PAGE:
Humans have always had a fascination with enhancing our capabilities through technology. Cleopatra’s scented wig – with perfume that slowly dispenses throughout the day – is often cited as the earliest example of ‘wearable tech’. Fast forward a few centuries to this enlightening (and rather hilarious) Discovery Channel extract from 1992, and unbelievably there was still a lot to be desired in terms of achieving a tech enhancement that was useful, let alone stylistically wearable! I don’t think Cleopatra would have been too taken with having a laptop strapped to her arm.
Sci-fi to real life
Science fiction has always provided an outlet for the imagination to run wild in our explorations of human potential, and writers of this genre often act as our Sherpa’s for the future. We can forget current technological capability as a limitation to potential, and focus on what we’d ideally like to achieve. As such, sic-fi has on many occasions acted as an early predictor for later innovations. Headphones were described in Ray Bradbury’s Farenheit 451 (1953); video surveillance in George Orwell’s 1894 (1949); and credit cards described in Edward Bellamy’s novel Looking Backward (1888), to give a few examples.[…]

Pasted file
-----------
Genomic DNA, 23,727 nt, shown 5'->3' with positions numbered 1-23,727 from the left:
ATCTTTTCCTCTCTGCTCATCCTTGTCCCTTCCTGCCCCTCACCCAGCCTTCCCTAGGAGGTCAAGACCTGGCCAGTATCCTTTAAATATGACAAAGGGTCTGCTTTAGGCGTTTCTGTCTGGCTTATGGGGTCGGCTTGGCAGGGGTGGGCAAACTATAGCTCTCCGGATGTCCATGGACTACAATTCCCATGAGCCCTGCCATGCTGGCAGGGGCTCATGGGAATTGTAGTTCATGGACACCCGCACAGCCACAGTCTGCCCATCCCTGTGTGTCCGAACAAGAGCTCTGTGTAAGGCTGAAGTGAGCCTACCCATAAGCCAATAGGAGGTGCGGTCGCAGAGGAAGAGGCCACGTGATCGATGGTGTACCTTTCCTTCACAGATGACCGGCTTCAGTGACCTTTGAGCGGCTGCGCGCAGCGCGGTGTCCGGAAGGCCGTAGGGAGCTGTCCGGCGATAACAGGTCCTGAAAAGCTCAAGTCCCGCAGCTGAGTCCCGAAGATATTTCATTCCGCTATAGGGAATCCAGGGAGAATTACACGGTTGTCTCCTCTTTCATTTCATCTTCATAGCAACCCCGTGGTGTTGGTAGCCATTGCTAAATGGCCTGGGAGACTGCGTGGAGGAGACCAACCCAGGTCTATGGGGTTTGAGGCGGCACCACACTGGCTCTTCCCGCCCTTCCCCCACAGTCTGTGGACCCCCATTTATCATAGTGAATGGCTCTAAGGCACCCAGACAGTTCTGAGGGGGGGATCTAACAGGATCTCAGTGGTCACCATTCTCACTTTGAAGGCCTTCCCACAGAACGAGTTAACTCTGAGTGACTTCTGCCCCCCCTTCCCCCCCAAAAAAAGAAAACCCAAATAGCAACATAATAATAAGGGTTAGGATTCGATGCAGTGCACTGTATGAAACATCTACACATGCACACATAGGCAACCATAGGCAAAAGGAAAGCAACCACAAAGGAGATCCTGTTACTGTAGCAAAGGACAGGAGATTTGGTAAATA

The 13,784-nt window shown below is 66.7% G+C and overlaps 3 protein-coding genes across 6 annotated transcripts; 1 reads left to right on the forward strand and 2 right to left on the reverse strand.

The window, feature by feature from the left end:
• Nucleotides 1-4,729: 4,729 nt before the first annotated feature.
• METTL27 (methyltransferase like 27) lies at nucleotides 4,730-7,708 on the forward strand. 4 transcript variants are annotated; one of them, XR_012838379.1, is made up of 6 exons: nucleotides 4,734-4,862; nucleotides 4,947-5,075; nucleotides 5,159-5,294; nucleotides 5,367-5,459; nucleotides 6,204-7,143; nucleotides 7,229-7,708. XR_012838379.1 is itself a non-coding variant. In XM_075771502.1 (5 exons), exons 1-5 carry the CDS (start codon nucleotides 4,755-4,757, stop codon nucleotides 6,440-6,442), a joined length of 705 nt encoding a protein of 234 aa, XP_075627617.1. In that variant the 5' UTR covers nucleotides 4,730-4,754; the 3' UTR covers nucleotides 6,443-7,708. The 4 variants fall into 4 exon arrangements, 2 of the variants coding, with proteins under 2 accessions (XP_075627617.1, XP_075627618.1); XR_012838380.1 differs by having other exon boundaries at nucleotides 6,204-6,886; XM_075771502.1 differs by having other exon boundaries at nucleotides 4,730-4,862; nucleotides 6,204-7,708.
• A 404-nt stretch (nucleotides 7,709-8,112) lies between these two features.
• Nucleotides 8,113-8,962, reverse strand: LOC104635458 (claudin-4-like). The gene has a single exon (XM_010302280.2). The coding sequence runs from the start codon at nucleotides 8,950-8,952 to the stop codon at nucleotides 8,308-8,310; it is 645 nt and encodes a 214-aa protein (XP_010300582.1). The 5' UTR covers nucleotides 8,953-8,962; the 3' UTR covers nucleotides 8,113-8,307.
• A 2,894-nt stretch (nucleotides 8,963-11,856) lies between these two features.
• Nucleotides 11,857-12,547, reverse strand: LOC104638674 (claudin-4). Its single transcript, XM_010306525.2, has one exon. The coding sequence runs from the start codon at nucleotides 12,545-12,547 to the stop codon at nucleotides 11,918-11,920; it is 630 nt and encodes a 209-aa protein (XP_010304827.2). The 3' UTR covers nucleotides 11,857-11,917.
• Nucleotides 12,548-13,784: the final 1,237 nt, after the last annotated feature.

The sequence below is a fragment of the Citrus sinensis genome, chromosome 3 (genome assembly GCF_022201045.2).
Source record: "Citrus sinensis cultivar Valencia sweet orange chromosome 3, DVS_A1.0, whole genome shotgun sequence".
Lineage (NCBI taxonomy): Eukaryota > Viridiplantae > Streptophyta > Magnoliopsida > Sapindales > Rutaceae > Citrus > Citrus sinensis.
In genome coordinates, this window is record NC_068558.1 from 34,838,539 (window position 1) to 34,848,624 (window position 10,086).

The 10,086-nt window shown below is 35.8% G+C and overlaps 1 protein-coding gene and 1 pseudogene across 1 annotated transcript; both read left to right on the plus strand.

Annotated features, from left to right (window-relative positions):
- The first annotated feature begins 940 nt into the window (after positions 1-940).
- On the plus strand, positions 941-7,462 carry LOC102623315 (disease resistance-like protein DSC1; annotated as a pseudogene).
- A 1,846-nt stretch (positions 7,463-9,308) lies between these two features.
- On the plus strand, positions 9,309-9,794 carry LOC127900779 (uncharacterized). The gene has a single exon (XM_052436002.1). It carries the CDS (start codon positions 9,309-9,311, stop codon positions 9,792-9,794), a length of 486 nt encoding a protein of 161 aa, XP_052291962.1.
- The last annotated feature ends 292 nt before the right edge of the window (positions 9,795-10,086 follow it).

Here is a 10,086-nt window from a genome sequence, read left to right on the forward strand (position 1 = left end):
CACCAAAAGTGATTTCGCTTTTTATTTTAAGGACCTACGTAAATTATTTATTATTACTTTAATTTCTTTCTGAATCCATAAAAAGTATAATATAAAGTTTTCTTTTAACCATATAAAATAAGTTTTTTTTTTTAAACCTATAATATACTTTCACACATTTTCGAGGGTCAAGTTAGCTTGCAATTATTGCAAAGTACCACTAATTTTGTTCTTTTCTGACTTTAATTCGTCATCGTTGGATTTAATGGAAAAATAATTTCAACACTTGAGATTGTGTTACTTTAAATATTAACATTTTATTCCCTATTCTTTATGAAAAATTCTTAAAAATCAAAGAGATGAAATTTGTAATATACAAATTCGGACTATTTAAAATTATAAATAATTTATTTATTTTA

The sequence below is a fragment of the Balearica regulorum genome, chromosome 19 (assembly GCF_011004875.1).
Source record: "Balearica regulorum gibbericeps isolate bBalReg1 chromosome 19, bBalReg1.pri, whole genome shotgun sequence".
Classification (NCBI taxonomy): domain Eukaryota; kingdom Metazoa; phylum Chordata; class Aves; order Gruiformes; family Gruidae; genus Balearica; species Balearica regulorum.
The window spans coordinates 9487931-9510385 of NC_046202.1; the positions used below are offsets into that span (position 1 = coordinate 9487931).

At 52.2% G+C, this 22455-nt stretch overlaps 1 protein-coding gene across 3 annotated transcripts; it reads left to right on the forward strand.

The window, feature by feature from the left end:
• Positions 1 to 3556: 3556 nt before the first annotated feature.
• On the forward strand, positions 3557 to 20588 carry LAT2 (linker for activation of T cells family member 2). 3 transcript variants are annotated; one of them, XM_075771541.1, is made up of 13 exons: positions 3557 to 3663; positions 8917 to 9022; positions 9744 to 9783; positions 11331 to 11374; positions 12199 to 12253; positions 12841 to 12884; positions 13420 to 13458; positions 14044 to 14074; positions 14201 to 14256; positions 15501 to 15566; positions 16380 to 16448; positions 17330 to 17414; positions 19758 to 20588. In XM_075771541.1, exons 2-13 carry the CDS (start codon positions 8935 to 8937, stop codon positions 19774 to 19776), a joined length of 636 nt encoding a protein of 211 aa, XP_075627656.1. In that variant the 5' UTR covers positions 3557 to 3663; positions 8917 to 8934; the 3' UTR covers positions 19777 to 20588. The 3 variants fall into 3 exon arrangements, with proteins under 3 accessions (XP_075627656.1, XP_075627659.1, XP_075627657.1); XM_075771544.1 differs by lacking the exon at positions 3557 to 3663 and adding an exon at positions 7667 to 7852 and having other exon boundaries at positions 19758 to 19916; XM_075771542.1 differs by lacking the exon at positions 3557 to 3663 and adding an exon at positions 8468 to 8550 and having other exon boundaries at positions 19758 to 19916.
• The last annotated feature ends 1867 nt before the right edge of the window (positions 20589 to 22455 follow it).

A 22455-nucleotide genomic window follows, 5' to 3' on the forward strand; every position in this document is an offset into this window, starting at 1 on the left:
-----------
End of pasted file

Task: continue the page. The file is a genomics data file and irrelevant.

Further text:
Skin as a surface
Robert J Sawyer, author of 2002 novel Hominids, writes about implants embedded under the skin powered by blood flow, and using skin itself as a display or screen. Lynne Murray, Director at London College of Fashion’s new Digital Anthropology Lab talks about ‘skin as a platform’ in our recent Future Fashion spotlight film, and two examples of contemporary tech moving in this direction are electronic tattoos and blood-powered electronics. Google is developing an electronic tattoo that functions as a lie detector, and US company Biolinq makes electronic tattoos to monitor athletic performance.[…]
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